Drug Coated Stents May Cause Life-Threatening Blood Clots
Health Guide January 04, 2007
I’ve been writing about the many advances in health care lately. The facts there are many good treatments out there to prevent strokes. So, it’s disturbing to learn about one medical advance that’s safety is in question.
It’s called a drug-coated stent. Millions of chest pain and heart attack sufferers have received these tiny coils that actually ooze medicine. They are placed in the arteries to keep them from squeezing shut again. In the last several years, some doctors believed them to be better than the plain old metal ones. In fact, six million people have received them in the few years they have been available.
Information just released shows doctors now believe these stents could raise the risk of life-threatening blood clots months and even years later. The risk came mainly to those who went off their Plavix, an anti-clotting drug.
Multiple studies have suggested the risk of blood clots, heart attack and death rises in patients who stop taking Plavix earlier than now recommended. Because of this risk, thousands of people are being urged to take Plavix until more is learned.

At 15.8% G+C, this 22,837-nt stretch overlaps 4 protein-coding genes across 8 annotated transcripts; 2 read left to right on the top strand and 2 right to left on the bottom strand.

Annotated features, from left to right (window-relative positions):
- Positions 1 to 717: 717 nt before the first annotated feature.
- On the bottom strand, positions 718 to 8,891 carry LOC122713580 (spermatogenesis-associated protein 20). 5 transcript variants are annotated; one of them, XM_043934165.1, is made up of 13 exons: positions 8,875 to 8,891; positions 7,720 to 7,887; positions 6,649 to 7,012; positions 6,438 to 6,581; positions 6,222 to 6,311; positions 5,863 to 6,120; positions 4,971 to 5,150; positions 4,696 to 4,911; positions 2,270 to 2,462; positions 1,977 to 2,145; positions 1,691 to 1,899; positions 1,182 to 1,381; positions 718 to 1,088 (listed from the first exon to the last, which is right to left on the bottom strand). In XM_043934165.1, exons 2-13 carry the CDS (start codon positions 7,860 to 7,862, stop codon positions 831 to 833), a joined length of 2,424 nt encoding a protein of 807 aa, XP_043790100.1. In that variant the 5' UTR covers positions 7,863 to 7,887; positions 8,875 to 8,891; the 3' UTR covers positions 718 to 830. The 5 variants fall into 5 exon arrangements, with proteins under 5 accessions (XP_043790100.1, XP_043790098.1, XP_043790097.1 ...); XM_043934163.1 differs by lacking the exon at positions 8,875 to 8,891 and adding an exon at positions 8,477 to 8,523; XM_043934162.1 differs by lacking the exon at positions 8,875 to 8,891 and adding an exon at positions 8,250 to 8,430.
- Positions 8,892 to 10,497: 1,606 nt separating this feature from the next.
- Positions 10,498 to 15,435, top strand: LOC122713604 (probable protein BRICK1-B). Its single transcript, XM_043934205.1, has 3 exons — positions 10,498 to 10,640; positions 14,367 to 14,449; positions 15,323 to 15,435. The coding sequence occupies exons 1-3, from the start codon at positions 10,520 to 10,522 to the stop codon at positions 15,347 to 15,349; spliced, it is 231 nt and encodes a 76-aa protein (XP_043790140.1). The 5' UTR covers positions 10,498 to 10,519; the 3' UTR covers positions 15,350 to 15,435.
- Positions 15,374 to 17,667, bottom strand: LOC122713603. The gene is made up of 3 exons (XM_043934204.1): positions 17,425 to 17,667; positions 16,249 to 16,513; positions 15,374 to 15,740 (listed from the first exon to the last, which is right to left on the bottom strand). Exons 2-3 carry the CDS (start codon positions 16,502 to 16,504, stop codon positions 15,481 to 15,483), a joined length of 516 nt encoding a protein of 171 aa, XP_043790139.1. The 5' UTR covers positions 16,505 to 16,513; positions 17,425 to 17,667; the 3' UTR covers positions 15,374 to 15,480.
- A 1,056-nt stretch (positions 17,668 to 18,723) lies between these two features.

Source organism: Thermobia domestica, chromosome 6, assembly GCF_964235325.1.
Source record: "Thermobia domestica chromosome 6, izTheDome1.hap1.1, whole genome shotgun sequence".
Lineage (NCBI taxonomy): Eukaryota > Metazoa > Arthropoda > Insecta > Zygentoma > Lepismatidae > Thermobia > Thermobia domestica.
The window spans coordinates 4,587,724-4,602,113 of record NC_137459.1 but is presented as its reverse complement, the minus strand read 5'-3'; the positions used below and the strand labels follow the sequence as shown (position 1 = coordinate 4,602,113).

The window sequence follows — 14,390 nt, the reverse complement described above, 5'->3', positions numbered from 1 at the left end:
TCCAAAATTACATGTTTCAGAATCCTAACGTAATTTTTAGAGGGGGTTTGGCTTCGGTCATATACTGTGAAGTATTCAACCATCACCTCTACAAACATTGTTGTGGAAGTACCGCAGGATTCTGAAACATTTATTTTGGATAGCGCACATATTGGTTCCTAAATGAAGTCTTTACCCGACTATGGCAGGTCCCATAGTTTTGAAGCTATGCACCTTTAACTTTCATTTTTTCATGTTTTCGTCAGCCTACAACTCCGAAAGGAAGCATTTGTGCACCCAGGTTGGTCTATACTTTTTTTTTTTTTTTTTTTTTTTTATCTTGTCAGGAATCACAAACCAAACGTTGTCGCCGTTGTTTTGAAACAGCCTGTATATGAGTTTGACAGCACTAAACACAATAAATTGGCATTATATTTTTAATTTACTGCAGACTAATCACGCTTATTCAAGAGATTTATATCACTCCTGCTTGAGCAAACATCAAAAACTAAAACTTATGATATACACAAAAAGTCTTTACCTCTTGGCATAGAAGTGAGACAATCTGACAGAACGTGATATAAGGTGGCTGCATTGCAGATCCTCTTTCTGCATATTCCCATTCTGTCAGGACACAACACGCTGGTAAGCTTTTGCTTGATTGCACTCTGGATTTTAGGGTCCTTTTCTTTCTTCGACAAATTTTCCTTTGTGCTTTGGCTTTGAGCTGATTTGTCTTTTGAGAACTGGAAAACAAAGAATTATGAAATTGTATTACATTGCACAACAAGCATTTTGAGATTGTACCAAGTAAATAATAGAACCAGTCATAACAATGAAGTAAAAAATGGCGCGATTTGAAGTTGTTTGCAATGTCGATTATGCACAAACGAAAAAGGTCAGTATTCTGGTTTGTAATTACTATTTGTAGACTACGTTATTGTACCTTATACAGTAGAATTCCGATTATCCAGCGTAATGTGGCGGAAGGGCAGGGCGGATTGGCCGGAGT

According to the Associated Press, these concerns have forced the Food and Drug Administration to begin a two-day meeting on Thursday with two manufactures of the drug-coated stents. The companies, Boston Scientific Corp. and Johnson & Johnson say the stents have been used to open the arteries of millions of people in the United States.
The companies also say the devices’ benefits outweigh the risks, even though patients could face a small but significant risk of blood clots.
Both companies say the use of the drug-coated stents reduces the need for a follow-surgery to reopen arteries, a benefit not found when using the previous bare-metal stents. In fact, Johnson & Johnson said there is no significant difference in clotting, heart attacks or death rates between its stent and the bare-metal stents.
The FDA is also looking to an outside panel of experts to seek advice on a wide range of questions including whether to update their labels with new warnings or even change federal recommendations on how long people should take blood thinners like Plavix or aspirin following stent surgery. The FDA is looking into more research on the stents already on the market and others it is in the process of considering for approval.
If you or someone you know has a drug-coated stent, it’s best to check with a doctor on what’s the best thing to do. Meanwhile, I’ll keep a check on these meetings and do a follow up story on the results.